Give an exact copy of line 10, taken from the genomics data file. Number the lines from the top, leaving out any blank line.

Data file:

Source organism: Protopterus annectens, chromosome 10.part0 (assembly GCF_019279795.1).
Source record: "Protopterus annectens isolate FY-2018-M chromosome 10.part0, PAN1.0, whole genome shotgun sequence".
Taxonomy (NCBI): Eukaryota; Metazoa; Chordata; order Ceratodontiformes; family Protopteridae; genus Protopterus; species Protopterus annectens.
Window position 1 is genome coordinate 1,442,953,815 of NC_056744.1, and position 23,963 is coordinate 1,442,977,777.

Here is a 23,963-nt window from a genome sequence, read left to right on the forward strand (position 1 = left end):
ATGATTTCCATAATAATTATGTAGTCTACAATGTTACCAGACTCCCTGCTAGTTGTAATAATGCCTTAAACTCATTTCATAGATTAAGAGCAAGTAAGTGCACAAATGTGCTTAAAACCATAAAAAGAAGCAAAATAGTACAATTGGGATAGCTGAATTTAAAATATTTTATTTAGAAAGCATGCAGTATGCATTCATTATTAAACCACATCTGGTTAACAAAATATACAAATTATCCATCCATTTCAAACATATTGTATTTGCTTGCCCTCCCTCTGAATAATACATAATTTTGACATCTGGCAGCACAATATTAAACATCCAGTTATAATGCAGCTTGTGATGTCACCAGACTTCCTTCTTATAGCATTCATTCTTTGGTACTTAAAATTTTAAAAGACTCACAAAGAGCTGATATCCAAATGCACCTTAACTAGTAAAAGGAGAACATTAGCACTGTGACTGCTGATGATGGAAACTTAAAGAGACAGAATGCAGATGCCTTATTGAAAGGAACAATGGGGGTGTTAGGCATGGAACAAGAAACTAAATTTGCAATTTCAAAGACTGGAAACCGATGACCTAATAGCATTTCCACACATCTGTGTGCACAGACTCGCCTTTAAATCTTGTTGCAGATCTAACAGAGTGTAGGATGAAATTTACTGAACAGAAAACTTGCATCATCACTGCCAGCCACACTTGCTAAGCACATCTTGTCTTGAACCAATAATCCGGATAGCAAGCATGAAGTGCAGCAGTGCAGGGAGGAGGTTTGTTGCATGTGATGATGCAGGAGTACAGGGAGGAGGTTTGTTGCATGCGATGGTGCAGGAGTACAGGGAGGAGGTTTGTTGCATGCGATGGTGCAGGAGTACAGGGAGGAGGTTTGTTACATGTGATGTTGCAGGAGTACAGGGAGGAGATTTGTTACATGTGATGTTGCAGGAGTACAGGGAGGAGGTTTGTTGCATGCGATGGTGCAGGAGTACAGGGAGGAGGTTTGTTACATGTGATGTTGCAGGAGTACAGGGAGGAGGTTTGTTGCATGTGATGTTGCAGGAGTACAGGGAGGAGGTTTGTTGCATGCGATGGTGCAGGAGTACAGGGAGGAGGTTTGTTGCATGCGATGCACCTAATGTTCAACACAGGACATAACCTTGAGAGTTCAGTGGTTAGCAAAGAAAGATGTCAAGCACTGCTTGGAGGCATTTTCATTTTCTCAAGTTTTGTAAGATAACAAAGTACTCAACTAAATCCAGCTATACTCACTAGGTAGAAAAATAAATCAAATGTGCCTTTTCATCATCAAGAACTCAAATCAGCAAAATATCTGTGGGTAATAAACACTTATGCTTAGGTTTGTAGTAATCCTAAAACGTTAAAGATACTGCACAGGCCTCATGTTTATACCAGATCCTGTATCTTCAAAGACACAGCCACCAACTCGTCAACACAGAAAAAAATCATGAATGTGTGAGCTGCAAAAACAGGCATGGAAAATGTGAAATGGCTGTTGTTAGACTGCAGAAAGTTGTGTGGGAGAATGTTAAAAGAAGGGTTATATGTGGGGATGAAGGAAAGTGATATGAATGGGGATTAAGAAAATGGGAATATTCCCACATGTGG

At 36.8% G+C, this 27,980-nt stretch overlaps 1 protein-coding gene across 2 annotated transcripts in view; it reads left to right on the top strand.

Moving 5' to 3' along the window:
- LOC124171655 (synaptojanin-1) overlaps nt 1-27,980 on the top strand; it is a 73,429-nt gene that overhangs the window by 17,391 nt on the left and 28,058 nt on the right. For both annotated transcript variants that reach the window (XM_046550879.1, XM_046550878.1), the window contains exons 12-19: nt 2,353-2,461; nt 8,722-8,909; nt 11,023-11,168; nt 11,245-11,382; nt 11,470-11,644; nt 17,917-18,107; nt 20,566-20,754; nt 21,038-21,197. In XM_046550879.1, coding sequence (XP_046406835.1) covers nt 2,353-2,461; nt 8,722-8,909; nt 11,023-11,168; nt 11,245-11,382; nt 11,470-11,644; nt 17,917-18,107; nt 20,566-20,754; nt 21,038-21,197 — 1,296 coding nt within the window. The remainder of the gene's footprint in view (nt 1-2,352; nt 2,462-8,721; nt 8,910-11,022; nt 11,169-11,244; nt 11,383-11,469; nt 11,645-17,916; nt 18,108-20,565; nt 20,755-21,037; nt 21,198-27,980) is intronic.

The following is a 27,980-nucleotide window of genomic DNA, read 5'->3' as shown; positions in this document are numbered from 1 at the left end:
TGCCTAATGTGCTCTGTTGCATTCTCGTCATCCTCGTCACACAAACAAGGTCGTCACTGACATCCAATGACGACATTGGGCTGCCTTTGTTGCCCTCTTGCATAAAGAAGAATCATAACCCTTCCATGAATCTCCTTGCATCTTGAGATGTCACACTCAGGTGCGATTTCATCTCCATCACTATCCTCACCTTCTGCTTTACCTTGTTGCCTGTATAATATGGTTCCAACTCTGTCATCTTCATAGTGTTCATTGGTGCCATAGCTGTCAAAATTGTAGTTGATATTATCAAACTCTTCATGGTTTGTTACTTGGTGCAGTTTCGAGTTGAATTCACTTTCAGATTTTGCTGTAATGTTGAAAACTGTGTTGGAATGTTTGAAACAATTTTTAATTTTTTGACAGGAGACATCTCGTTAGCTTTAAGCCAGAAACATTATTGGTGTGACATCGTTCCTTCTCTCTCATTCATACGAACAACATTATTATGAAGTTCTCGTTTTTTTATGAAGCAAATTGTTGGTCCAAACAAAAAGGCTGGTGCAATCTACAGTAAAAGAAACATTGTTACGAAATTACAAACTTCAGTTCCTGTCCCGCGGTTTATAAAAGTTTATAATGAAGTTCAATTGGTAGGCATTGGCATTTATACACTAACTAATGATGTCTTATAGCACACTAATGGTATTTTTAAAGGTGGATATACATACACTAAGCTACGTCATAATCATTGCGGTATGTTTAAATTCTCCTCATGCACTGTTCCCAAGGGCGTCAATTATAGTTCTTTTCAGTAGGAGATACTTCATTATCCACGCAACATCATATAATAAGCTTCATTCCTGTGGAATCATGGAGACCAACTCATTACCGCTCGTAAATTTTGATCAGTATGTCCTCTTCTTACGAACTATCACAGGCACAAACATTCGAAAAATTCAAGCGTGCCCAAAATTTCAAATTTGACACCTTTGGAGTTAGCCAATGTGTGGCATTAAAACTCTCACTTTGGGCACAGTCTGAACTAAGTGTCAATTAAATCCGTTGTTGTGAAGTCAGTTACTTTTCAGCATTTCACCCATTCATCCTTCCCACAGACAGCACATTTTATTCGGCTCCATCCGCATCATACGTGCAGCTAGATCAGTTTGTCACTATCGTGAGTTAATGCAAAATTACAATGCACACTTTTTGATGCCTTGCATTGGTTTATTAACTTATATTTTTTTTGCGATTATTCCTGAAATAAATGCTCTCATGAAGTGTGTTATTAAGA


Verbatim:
The following is a 27,980-nucleotide window of genomic DNA, read 5'->3' as shown; positions in this document are numbered from 1 at the left end: